Walking into The Coffee Element, a narrow storefront in a non-descript strip shopping center, you wouldn't expect much. Sandwiched between hair salons, Asian food places, and chain shops, you walk past a few outdoor tables and through the typical glass doors. At that point, everything changes.

When you walk in, it's welcoming, clean, and bright. A seating area with decent fake-leather couches (not cheap threadbare thrift-shop cast offs), tables, and upholstered chair is on the right of the main aisle. To the left are neatly arranged square tables. On the wall, there are several 6-plug outlets. On the table between the couches, there's a power strip with 8 outlets and two USB 2.1A ports.
So, after this surprising sight, you walk back to order, past a well-lit case of pastries, all neatly arranged and plated, and place your order. I expected the barista to scream out my name after I sat down and got comfortable, but she walked out and brought it straight to me! Sure, it was after 5 PM, and the place wasn't busy at all, but still…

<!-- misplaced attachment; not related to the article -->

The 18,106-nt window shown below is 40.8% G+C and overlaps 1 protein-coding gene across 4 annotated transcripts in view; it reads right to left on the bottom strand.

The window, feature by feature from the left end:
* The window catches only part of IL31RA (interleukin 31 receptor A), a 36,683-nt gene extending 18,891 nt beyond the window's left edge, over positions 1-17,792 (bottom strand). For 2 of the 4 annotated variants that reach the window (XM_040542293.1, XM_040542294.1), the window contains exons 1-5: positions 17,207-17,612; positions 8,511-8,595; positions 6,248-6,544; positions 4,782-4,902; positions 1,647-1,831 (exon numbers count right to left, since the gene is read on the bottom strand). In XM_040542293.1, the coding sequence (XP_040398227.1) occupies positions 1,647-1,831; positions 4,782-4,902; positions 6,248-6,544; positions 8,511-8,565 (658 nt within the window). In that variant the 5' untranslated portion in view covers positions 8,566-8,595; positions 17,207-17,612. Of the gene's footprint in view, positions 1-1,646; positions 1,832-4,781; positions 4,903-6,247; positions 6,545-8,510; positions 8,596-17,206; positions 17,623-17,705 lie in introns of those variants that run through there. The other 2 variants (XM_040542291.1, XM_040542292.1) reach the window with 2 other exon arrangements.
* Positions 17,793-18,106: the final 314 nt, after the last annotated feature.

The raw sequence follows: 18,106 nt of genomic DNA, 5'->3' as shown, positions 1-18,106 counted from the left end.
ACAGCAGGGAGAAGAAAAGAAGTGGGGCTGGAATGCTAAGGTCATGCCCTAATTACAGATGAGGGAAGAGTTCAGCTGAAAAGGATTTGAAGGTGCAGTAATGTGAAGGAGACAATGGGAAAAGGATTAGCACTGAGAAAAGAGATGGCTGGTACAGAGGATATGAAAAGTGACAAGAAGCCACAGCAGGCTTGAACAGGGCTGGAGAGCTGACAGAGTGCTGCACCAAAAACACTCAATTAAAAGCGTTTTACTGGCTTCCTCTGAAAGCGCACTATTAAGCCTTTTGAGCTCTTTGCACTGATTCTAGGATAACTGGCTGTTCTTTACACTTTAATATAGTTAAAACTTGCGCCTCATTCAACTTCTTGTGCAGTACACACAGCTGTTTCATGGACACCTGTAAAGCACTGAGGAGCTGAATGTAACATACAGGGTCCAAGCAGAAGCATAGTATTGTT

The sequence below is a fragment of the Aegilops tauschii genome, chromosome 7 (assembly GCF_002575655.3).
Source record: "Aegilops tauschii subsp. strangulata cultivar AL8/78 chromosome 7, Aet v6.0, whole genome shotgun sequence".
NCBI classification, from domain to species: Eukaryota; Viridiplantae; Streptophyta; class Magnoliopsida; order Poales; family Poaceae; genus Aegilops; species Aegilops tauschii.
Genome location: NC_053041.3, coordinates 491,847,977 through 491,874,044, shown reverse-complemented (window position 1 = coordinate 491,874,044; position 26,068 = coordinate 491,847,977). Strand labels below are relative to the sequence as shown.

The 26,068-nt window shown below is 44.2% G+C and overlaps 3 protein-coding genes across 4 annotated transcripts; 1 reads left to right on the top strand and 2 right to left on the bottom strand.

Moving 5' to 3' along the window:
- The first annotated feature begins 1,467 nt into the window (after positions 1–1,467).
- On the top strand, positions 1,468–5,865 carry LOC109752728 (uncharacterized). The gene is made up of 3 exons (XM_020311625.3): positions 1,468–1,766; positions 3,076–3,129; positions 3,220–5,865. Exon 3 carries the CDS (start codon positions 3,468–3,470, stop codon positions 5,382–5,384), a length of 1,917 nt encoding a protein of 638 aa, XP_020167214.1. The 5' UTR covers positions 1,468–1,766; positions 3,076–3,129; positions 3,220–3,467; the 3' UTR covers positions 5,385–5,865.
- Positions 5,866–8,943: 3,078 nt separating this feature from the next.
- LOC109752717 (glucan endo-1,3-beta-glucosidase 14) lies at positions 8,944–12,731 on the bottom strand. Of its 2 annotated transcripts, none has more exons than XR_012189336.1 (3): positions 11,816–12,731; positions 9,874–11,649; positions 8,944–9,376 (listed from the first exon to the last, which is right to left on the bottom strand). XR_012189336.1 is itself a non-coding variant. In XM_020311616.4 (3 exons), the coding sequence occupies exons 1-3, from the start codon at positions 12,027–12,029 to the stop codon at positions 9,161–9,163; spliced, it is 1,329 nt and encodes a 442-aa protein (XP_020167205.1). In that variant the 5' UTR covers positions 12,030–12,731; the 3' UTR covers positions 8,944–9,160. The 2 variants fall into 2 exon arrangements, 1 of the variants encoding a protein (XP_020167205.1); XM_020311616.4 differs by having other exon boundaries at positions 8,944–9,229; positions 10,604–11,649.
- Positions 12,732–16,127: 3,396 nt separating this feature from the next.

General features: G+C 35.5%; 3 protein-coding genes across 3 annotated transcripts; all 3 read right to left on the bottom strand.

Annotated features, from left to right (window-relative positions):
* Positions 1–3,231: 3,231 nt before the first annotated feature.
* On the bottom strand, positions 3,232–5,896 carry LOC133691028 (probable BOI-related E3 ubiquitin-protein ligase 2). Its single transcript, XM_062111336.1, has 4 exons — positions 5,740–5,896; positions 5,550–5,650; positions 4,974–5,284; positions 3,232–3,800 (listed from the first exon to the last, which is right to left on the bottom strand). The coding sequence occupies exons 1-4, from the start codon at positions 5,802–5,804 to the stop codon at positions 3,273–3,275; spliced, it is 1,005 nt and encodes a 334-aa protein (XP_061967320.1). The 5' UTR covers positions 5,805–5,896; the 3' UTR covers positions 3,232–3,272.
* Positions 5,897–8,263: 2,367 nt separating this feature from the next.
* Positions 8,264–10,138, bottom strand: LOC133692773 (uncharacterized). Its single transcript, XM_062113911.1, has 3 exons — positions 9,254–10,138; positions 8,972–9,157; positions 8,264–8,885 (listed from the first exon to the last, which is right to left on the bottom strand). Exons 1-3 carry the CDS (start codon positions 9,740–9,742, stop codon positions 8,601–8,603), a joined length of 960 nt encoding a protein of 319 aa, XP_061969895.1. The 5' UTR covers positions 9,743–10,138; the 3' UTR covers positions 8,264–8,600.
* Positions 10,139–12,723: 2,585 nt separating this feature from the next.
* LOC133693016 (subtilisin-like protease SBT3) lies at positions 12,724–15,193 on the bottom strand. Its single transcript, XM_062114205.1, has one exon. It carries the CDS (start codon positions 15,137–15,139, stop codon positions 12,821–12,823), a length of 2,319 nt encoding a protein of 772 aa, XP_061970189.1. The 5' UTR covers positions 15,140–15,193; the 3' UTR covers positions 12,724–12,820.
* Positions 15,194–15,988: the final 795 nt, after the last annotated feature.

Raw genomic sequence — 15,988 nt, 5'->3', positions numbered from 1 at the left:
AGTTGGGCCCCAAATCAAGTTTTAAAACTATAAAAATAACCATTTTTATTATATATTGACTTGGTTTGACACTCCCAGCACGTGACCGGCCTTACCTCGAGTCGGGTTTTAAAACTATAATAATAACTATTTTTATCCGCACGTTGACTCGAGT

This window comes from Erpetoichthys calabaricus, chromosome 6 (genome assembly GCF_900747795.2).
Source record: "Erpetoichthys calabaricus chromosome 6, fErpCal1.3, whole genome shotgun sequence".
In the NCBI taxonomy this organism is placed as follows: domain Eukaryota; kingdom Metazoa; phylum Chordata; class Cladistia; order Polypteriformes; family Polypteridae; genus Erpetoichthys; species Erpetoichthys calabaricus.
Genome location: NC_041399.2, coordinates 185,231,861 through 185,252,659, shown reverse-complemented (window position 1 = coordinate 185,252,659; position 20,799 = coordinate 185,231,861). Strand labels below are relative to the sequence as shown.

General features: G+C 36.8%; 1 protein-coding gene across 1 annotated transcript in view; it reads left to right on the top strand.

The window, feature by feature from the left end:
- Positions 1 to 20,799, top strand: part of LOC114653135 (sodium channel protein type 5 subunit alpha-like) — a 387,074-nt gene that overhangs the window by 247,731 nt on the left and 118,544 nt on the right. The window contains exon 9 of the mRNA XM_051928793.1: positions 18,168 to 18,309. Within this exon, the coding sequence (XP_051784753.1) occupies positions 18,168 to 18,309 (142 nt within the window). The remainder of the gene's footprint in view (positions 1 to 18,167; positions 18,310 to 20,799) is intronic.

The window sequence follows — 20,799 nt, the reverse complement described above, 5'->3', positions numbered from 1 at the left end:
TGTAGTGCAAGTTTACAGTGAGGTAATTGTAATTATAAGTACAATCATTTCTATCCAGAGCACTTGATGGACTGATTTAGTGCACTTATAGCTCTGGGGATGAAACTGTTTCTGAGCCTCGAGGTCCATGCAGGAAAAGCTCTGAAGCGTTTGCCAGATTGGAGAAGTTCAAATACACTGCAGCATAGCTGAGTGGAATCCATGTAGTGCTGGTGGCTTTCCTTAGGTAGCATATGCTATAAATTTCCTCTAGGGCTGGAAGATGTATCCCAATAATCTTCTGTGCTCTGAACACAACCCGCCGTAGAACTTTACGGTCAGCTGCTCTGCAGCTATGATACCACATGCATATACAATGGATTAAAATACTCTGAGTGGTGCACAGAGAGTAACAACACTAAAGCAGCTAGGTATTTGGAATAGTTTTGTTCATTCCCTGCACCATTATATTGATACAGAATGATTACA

The cappuccino was foamy and tasty, served in a ceramic mug with the store logo on it. 

Like the title says, it doesn't happen often, but when it does, it's quite nice!

Sunday, December 13, 2015

Recommended Reading

My brother Dave Wilder keeps us informed and challenged on a regular basis on his Think Wilder blog. This weekend, his first topic is the increased FBI involvement in local police shootings. I've been disgusted, embarrassed, and enraged as I've watched the videos that have surfaced online over this matter. There is never a good excuse to shoot someone who is threatening you with deadly force, when a wounding will end their threat, in my opinion. Self-defense does not have to end in a killing. If it was an isolated incident, I would think it's just a coincidence, but when suspects are shot with a full magazine, something needs to happen in the officer's head to change it from "destroy this person" to "stop this threat." Those are different goals, and will result in different actions.